Markets and Morality: Do Free Markets Corrode Moral Values?
TSE Working Paper No. 16-692
64 Pages Posted: 7 Mar 2017 Last revised: 28 Aug 2019
Date Written: August 2019
Scholars since Hume and Smith have debated possible causal connections between market experiences and moral beliefs. Here, I study the impact of market interactions on utilitarian versus deontological values, other-regarding preferences, and charitable donations. Through a labor market intermediary, I randomly assign workers to different market conditions – competitive (tournament) versus commodifying (piece-rate). Competition increases deontological commitments, deontological commitments towards out-group members, productivity, and donations by productive workers but decreases donations by less productive workers. The effect of competition on deontological commitments reverses with income, consistent with the intellectual history of the doux commerce thesis. If utilitarian attitudes lead to market-oriented policies, multiple steady states arise where some countries sustain high utilitarianism, market-orientation, and economic growth.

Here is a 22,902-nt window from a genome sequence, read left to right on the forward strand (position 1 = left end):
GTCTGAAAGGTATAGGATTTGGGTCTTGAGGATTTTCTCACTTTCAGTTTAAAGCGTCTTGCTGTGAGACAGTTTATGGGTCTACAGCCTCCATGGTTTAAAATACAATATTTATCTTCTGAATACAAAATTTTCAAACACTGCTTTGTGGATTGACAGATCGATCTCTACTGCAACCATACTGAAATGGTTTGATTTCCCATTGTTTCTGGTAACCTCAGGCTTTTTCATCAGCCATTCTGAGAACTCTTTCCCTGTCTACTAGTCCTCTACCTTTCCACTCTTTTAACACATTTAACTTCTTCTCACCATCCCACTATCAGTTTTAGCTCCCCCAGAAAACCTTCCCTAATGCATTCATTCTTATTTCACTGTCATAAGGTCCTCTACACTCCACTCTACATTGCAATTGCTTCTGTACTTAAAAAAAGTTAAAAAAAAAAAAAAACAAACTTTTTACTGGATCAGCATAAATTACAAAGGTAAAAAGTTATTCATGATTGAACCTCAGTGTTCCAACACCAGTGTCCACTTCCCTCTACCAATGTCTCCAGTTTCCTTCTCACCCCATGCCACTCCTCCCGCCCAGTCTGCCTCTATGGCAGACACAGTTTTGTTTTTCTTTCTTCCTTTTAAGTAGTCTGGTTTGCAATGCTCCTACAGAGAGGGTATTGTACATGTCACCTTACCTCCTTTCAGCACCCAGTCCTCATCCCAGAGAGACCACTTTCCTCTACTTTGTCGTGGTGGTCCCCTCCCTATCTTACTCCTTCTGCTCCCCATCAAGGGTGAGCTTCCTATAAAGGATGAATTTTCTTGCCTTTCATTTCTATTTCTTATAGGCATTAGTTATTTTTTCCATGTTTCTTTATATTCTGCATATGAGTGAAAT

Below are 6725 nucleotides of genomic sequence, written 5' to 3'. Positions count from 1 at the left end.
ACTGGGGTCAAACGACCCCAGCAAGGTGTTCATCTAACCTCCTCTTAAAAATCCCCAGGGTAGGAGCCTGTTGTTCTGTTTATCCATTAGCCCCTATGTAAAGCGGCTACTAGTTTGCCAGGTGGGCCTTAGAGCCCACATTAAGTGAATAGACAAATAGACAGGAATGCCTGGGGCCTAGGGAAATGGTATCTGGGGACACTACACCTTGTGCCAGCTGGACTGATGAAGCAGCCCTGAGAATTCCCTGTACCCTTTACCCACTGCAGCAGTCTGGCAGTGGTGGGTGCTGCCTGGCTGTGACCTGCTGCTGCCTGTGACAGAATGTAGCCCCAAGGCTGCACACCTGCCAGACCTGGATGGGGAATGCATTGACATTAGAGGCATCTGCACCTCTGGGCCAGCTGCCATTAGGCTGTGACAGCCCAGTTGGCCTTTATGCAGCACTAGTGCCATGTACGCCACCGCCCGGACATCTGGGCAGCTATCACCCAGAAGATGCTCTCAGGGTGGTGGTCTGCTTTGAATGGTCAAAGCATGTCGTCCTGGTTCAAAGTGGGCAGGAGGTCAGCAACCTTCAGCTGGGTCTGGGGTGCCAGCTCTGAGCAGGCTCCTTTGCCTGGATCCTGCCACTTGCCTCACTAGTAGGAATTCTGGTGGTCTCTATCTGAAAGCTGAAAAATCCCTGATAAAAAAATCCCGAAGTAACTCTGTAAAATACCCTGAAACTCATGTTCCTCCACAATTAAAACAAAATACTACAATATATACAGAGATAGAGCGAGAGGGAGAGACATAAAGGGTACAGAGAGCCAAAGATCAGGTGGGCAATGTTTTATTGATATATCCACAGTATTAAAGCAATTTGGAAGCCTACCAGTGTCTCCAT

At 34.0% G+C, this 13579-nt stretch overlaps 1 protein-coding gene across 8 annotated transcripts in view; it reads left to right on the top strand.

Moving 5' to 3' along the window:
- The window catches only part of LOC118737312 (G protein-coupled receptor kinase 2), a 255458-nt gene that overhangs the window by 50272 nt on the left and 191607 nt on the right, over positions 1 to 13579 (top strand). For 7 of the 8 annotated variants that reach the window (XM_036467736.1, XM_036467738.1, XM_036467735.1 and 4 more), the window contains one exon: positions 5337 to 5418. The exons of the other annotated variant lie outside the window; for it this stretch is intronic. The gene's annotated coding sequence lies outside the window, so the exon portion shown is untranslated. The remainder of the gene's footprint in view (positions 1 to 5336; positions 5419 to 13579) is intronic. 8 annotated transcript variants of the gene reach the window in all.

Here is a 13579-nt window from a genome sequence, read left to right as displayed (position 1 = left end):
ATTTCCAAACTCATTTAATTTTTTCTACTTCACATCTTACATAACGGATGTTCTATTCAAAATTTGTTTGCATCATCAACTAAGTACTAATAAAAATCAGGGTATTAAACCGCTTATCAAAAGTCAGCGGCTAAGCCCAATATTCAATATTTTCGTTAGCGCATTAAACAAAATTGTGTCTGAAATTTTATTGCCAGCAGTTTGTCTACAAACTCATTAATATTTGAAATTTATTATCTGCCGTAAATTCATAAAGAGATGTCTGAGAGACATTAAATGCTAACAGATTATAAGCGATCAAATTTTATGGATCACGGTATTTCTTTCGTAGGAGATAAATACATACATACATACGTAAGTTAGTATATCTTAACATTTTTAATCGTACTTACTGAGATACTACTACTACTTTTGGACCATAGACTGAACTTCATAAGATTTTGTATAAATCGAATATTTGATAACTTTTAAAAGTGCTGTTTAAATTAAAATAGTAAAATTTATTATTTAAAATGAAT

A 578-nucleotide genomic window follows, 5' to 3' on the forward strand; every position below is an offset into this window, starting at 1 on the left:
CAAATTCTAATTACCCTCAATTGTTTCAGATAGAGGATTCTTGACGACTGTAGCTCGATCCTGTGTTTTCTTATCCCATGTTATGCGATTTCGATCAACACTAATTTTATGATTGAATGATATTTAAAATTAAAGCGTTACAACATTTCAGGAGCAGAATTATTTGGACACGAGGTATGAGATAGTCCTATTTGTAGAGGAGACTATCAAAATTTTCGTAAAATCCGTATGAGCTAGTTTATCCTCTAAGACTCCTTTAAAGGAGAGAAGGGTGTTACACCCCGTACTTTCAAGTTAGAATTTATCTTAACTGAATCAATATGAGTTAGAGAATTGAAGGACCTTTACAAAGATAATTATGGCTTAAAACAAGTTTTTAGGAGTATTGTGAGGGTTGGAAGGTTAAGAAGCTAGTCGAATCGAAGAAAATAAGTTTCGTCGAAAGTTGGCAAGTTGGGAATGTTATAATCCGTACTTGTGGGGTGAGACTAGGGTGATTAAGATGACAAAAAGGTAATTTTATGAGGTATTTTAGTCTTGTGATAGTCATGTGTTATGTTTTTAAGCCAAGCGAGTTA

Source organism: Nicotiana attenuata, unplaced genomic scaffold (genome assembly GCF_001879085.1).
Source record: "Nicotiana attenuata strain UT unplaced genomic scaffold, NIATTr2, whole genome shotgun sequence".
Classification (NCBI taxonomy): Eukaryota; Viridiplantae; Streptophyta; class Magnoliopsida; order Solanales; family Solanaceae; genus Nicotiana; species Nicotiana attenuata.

Keywords: Normative Commitments, Deontological Value Choices, Other-Regarding Preferences, Charitable Donations, Moral Trolley Problem
JEL Classification: B51, C93, D63, D64, J15, K00
Suggested Citation: Suggested Citation